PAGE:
Lounge review: Ricoh Theta S
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The 360-degree camera is still a very niche category, and Ricoh is one of the few brands constantly upgrading its offerings in this segment. The successor to last year’s Theta m15, the Theta S is better in a lot of respects.
The good stuff
The optics have been boosted, and the Theta S captures still images at 14 megapixels, after combining the pictures clicked by the two 12-megapixel, 1/2.3-inch image sensors, which take a 180-degree image each. Each sensor has been redesigned to improve light handling. All this translates into a significant improvement over its predecessor’s 6.4 megapixels. The resulting improvement in image quality is evident, with enhanced sharpness, better detail and crisper colours. The Theta S is also a better bet in lower-light environments than the Theta m15, with significantly lesser distortion noise—but it still needs improvement.
The design remains very handy to use, and the rubberized finish gives it a rugged aura. The Wi-Fi connectivity and video mode LED notifications are now on the body, instead of on the spine.
Setting up the Theta S is very simple. You have a free to download and use app, also named Theta S, for Android and iOS, and the camera connects the phone through a Wi-Fi hot-spot. This app has many uses; it can either be a remote control for the Theta S to take a photo, be used to transfer images from the camera to the phone or to control camera settings, such as the sensor’s light sensitivity, white balance and shutter speed. Ricoh has bumped up the wireless transfer speeds from 2 Mbps to 8 Mbps—while we never felt that the Theta m15 was sluggish in transferring photos, the boost will make a considerable difference in the transfer of Full HD videos.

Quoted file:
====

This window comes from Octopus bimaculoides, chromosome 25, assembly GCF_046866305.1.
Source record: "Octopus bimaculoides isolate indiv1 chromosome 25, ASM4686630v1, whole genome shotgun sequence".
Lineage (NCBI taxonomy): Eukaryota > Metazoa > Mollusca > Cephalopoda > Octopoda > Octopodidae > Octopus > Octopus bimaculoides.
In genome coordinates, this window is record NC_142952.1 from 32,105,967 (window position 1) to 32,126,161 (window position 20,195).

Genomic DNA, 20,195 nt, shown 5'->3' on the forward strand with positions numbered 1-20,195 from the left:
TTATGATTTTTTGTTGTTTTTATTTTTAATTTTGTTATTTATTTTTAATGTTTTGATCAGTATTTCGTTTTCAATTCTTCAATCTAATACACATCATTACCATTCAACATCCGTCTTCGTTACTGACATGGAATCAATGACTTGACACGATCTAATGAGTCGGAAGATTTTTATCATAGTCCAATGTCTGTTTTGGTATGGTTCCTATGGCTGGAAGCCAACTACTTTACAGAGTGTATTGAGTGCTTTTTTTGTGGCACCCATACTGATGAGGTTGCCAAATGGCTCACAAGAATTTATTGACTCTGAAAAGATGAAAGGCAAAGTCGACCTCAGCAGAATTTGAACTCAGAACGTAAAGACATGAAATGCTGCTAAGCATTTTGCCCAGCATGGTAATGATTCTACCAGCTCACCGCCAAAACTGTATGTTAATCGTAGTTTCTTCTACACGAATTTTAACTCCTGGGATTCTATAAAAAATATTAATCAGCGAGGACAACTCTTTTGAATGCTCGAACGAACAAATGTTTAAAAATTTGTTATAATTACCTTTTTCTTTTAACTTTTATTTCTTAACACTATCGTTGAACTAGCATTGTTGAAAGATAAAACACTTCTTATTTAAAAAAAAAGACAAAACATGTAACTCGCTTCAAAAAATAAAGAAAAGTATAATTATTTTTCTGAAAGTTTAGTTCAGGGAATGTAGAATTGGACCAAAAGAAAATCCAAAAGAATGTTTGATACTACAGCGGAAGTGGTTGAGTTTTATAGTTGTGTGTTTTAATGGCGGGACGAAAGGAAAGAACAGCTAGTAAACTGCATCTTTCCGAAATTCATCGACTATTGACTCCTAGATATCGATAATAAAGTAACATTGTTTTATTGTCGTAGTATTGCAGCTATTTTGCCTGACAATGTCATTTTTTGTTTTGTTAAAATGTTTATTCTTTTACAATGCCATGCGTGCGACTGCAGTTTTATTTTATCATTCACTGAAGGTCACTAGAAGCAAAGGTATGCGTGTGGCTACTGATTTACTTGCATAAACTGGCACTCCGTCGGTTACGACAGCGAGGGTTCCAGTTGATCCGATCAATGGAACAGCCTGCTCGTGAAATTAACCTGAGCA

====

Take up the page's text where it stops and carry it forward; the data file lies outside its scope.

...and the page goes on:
The higher megapixel count also means that each image and video will take up slightly more space, comparatively. For that, Ricoh has increased the internal storage space from 4 GB to 8 GB. But there is no memory card slot to add more space for a long road trip or vacation.
The fact of the matter is that 360-degree photographs look beautiful and one of a kind. However, the concept has an inherent flaw—if you are clicking a photo while holding the Theta S, something similar to the gigantic hand syndrome will be visible in photos—it’s best used with a tripod or kept on a flat surface.
For a niche gadget priced at Rs.39,995 in the Indian market, the Theta S is a unique, albeit expensive, companion for family vacations.